With your naked eye, you can't tell a difference between the two images? I purposely put him in a lot of greenery (although, I did not know he was going to wear a green shirt). But my point in that was... my Mark 2 would have easily responded to all of the green very well, and handled it like a champ. However, my Mark 3... that's just not happening.

I will say, though, the background is identical. We stayed in this little 10-ft area of the yard. It might just be zoomed in, or panned to the left, or what have you.

I'm on my way out the door to take some more test shots, both WITH a WB tool and without. (I have the ExpoDisc.)




I do notice the difference... one is a bit brighter.  The blue is similar, the green is slightly brigher on the 5D III and the red is even brigher still on the 5D III.  You can see that in the histogram.   I was using the "Digital Color Meter" app on my Mac and mousing over the pixels to read the RGB values.

 

Honestly... you can afford a 5D III... you can CERTAINLY afford a $10 grey card and learn to use it.  Problem solved.

 

You are spending far too much energy on this 'green' thing to not come away learning something from this experience (namely, how to use a gray card to fix all this).    This is going to cost you all of $10... and about 10 minutes of your time to learn to use it.    Once you know how to use a gray card... color is no longer an issue no matter how much or how little you pay for any camera.

 

Please, please, please... don't make me create yet another post suggesting you get a gray card.  Just get one already.  You'll thank me for harassing you until you get one.

 

Tim Campbell
5D III, 5D IV, 60Da

The problem with a grey card is that i suspect that OP does not know how to use post processing software.  I think the OP wrote that they do not know how to convert RAW to JPEGs.  If you do not know how to do that, then you're either not using post processing software effectively, or at all.

--------------------------------------------------------
"The right mouse button is your friend."

Dusty87
Contributor
Wadizzle, answering on my mobile, so i can't quote you.. But I DO know how to convert RAW to JPEG. TCampbell was asking me to convert RAW files to TIFF files so they could see them. I was saying I don't know how to do that.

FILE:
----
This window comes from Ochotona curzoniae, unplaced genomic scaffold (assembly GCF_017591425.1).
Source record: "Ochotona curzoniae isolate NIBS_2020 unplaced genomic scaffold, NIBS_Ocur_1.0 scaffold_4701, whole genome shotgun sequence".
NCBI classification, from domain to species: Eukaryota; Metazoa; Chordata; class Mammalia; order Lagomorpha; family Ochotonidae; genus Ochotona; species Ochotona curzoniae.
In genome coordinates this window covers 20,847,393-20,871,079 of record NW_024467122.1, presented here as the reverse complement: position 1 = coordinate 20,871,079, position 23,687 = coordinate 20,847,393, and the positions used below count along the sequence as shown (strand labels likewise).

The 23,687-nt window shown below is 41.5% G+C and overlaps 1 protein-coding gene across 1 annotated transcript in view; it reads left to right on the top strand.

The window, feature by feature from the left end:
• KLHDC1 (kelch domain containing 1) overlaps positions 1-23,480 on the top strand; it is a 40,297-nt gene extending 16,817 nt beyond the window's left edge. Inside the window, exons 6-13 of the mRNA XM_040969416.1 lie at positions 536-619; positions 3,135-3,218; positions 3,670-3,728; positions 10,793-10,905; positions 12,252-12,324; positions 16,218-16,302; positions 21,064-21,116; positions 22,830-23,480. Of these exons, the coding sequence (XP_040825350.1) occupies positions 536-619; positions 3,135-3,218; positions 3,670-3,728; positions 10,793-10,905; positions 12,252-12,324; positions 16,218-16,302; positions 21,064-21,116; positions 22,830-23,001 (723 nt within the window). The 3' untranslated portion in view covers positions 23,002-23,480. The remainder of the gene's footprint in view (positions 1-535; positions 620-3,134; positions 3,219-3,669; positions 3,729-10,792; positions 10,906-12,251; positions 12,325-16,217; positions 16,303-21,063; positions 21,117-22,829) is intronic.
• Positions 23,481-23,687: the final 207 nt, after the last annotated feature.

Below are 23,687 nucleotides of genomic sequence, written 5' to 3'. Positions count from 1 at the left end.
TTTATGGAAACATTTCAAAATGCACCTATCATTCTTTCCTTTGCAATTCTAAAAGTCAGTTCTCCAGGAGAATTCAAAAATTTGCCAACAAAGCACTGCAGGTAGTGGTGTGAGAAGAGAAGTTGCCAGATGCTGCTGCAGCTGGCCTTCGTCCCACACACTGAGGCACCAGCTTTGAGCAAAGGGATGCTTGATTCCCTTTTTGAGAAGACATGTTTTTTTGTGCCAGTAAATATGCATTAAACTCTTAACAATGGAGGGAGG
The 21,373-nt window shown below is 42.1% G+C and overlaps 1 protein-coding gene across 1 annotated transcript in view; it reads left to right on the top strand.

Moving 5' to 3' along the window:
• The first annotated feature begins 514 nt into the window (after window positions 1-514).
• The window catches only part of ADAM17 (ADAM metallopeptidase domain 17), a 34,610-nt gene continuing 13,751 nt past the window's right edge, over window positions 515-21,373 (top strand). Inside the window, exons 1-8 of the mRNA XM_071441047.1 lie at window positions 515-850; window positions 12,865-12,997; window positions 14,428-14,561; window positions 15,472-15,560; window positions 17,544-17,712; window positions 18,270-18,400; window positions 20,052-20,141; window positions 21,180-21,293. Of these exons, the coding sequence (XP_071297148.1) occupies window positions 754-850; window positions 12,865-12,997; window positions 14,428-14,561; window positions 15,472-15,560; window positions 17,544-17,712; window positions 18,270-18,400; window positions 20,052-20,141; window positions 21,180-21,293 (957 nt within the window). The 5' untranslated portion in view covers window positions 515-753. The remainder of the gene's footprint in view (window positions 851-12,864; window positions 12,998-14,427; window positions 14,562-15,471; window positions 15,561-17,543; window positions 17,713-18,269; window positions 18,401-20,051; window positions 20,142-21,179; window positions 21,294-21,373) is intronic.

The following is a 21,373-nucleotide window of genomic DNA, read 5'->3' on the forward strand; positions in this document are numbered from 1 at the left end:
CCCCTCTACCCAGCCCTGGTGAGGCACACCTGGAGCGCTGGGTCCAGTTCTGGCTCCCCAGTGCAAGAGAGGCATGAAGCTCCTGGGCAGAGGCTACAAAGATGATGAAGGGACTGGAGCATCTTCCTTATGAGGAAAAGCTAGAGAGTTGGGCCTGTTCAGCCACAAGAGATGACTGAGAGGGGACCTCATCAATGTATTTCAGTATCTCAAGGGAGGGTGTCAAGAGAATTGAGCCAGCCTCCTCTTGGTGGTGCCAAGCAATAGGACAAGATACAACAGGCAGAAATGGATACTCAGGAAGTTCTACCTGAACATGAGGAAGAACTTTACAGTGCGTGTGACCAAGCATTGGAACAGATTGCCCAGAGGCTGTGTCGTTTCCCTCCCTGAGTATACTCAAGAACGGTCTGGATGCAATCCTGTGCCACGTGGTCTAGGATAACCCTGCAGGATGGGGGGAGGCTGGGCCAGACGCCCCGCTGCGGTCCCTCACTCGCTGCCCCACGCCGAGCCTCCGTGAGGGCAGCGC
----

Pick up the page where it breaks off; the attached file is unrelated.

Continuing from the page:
Yes. I'm not an idiot. I have to convert RAW files to JPEGs to deliver to my clients. I do that with Elements and it's a 3 click process, too.

TCampbell- I don't have a grey card. But I do have an ExpoDisc. That's the same thing basically, right? I just shot some test shots with it. But I won't be able to review/share those til later tonight.


@Dusty87 wrote:
Wadizzle, answering on my mobile, so i can't quote you.. But I DO know how to convert RAW to JPEG. TCampbell was asking me to convert RAW files to TIFF files so they could see them. I was saying I don't know how to do that.

Yes. I'm not an idiot. I have to convert RAW files to JPEGs to deliver to my clients. I do that with Elements and it's a 3 click process, too.

TCampbell- I don't have a grey card. But I do have an ExpoDisc. That's the same thing basically, right? I just shot some test shots with it. But I won't be able to review/share those til later tonight.


Great.  Converting to a TIFF should be as simple as selecting a different file type.  One more click.

I bought an ExpoDisc, but I am not sure if i like it.  I need something to put at the location of the subject, which captures the light falling on the subject.  My ExpoDisk captures light that is reflected towards the camera from all directions.  I think I still need a grey card.  Furthermore, I question the life expectancy of the ExpoDisc, how long will its' grey be an accurate grey.

--------------------------------------------------------
"The right mouse button is your friend."

For those who were asking, here is a link to the test shots from today. I did a shot with each camera, using an ExpoDisc while shooting (stand where the subject is, cover lens with ED and point at shooting area, snap, set custom WB, go to shooting area, snap suject)... And just for kicks again, I set a custom WB of 8800 K while shooting, and took test shots with each. Using an ExpoDisc did nothing for the color issue.

Please note: pay no attention to the poor focus on the Mark 2 images. This was the reasoning I had for buying the Mark 3 to begin with. 

*I also included TIFF files...

https://www.dropbox.com/sh/9yo6zpu6u33ntd3/AADrzQwU7QCGG9r1GcC3yBq6a?dl=0


@Dusty87 wrote:

For those who were asking, here is a link to the test shots from today. I did a shot with each camera, using an ExpoDisc while shooting (stand where the subject is, cover lens with ED and point at shooting area, snap, set custom WB, go to shooting area, snap suject)... And just for kicks again, I set a custom WB of 8800 K while shooting, and took test shots with each. Using an ExpoDisc did nothing for the color issue.